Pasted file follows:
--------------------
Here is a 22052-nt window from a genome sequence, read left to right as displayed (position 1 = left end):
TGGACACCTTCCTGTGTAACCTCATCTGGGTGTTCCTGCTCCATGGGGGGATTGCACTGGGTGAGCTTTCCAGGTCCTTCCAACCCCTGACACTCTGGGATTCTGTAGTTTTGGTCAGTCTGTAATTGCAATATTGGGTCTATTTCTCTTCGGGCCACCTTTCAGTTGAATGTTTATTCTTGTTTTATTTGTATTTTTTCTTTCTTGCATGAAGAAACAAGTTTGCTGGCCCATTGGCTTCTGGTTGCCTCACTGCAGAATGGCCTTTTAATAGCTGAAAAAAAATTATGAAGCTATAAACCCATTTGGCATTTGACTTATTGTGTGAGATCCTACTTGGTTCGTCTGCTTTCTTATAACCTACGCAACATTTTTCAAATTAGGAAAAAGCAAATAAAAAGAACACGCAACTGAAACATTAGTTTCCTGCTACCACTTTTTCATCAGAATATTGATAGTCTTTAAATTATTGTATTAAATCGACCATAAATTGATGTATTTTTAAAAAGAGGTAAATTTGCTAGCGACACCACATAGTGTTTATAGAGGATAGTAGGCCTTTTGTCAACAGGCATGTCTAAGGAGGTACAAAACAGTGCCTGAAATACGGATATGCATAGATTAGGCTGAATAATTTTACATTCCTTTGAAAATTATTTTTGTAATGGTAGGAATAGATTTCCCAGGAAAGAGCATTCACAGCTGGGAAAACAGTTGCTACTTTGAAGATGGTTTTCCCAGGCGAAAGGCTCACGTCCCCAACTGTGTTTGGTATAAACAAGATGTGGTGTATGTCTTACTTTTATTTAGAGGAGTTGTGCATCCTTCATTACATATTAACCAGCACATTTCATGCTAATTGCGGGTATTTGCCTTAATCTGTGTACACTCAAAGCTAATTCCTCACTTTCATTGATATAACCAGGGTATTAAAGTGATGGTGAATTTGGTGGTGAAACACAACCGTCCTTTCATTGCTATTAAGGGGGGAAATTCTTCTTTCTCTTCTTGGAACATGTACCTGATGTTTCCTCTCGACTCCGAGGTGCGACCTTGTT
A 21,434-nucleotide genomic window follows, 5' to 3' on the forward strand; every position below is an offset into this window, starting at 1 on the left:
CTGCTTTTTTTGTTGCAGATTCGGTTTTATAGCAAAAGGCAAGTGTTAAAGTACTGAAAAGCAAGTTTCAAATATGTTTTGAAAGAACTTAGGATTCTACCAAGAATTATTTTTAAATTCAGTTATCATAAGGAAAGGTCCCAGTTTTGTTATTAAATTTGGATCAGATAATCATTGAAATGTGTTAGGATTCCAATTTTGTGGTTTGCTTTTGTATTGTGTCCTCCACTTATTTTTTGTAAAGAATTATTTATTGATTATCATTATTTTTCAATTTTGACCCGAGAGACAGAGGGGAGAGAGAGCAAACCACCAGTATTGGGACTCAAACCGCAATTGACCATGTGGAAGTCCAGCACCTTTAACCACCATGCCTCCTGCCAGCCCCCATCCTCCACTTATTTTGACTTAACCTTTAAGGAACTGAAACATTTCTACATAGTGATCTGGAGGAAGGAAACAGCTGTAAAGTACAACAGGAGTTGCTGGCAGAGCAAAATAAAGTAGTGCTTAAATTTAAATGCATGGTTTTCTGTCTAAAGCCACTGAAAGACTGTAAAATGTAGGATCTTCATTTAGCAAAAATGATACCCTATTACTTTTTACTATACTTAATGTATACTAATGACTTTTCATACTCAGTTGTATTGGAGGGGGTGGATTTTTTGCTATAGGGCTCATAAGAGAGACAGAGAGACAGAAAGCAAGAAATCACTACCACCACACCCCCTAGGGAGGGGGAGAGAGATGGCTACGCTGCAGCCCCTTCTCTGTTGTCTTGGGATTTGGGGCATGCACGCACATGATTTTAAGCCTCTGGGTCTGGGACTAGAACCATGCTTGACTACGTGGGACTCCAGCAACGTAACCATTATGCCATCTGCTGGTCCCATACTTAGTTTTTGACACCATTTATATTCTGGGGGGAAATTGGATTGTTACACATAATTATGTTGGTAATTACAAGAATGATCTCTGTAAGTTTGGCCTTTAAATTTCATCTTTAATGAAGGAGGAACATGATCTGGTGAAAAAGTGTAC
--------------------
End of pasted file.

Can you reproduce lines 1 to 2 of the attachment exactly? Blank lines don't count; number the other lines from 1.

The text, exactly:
Here is a 22052-nt window from a genome sequence, read left to right as displayed (position 1 = left end):
TGGACACCTTCCTGTGTAACCTCATCTGGGTGTTCCTGCTCCATGGGGGGATTGCACTGGGTGAGCTTTCCAGGTCCTTCCAACCCCTGACACTCTGGGATTCTGTAGTTTTGGTCAGTCTGTAATTGCAATATTGGGTCTATTTCTCTTCGGGCCACCTTTCAGTTGAATGTTTATTCTTGTTTTATTTGTATTTTTTCTTTCTTGCATGAAGAAACAAGTTTGCTGGCCCATTGGCTTCTGGTTGCCTCACTGCAGAATGGCCTTTTAATAGCTGAAAAAAAATTATGAAGCTATAAACCCATTTGGCATTTGACTTATTGTGTGAGATCCTACTTGGTTCGTCTGCTTTCTTATAACCTACGCAACATTTTTCAAATTAGGAAAAAGCAAATAAAAAGAACACGCAACTGAAACATTAGTTTCCTGCTACCACTTTTTCATCAGAATATTGATAGTCTTTAAATTATTGTATTAAATCGACCATAAATTGATGTATTTTTAAAAAGAGGTAAATTTGCTAGCGACACCACATAGTGTTTATAGAGGATAGTAGGCCTTTTGTCAACAGGCATGTCTAAGGAGGTACAAAACAGTGCCTGAAATACGGATATGCATAGATTAGGCTGAATAATTTTACATTCCTTTGAAAATTATTTTTGTAATGGTAGGAATAGATTTCCCAGGAAAGAGCATTCACAGCTGGGAAAACAGTTGCTACTTTGAAGATGGTTTTCCCAGGCGAAAGGCTCACGTCCCCAACTGTGTTTGGTATAAACAAGATGTGGTGTATGTCTTACTTTTATTTAGAGGAGTTGTGCATCCTTCATTACATATTAACCAGCACATTTCATGCTAATTGCGGGTATTTGCCTTAATCTGTGTACACTCAAAGCTAATTCCTCACTTTCATTGATATAACCAGGGTATTAAAGTGATGGTGAATTTGGTGGTGAAACACAACCGTCCTTTCATTGCTATTAAGGGGGGAAATTCTTCTTTCTCTTCTTGGAACATGTACCTGATGTTTCCTCTCGACTCCGAGGTGCGACCTTGTT